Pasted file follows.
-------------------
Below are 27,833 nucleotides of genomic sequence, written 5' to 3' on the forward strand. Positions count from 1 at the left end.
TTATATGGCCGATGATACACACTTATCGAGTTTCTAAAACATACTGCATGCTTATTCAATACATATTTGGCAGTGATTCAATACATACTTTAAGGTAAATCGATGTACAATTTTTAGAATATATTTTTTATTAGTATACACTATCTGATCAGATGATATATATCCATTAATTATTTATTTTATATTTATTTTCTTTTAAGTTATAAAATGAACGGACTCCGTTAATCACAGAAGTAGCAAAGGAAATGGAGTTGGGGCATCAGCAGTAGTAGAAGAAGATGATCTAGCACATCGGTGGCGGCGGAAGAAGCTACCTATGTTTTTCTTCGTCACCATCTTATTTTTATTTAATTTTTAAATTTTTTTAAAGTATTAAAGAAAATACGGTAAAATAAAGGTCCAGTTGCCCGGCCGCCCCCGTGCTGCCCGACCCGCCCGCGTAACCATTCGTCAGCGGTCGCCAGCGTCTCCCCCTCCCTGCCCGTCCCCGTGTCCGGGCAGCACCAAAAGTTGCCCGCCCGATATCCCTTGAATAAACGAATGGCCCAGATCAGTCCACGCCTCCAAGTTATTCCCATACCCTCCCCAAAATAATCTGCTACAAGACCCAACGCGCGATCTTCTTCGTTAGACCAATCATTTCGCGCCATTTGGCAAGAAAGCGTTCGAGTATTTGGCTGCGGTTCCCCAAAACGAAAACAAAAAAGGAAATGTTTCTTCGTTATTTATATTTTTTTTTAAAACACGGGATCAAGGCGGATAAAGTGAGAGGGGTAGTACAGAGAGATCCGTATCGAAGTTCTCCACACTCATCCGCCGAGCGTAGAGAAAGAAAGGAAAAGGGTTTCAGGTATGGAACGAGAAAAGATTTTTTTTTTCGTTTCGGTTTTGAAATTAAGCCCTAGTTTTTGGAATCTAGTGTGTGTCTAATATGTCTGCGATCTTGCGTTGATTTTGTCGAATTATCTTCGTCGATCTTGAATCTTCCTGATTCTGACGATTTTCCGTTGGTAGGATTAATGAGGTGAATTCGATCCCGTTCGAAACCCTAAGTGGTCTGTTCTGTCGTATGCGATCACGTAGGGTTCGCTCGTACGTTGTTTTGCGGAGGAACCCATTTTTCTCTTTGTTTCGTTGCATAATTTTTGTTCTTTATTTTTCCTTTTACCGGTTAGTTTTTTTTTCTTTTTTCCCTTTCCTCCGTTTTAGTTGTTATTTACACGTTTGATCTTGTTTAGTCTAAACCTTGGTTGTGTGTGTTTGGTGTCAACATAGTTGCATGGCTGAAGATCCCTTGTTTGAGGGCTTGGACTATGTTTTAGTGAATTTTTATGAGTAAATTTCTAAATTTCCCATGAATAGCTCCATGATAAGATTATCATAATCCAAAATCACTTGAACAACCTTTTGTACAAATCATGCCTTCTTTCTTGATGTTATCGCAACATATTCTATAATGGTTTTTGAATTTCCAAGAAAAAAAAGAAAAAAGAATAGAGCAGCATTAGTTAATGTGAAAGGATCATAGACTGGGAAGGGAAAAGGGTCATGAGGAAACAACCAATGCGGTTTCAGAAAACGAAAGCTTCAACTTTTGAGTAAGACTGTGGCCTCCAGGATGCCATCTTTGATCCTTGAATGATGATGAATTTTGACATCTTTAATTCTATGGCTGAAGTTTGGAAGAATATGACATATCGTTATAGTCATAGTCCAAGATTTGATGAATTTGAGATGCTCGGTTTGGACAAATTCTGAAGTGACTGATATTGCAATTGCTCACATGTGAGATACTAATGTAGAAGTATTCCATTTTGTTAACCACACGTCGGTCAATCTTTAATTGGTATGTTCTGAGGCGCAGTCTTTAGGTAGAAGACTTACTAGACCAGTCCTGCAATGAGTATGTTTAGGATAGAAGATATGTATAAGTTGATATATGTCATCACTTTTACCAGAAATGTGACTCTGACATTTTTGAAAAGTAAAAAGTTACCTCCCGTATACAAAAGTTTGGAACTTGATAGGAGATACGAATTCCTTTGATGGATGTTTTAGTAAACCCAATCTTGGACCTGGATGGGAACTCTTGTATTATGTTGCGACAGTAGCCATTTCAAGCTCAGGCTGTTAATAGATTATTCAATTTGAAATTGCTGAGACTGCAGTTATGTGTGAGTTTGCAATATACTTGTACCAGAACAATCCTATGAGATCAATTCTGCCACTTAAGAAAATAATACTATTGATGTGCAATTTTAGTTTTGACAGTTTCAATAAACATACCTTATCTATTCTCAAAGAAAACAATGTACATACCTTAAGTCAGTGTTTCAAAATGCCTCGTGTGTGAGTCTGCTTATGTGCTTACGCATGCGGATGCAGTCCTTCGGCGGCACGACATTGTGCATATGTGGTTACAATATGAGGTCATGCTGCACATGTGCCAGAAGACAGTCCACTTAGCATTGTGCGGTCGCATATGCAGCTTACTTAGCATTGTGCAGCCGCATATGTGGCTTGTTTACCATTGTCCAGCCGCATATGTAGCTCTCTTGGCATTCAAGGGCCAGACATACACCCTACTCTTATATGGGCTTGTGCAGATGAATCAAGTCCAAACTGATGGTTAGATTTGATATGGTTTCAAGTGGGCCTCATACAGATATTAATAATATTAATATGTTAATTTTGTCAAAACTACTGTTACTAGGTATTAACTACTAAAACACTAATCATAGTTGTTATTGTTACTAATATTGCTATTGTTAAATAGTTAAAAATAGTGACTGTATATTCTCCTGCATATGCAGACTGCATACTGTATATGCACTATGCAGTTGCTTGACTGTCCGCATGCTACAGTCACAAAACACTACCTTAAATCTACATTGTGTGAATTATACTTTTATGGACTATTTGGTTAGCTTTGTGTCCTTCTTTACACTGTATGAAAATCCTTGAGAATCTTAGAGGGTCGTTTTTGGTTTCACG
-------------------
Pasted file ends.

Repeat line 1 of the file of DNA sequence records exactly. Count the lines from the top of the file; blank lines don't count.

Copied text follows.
Below are 27,833 nucleotides of genomic sequence, written 5' to 3' on the forward strand. Positions count from 1 at the left end.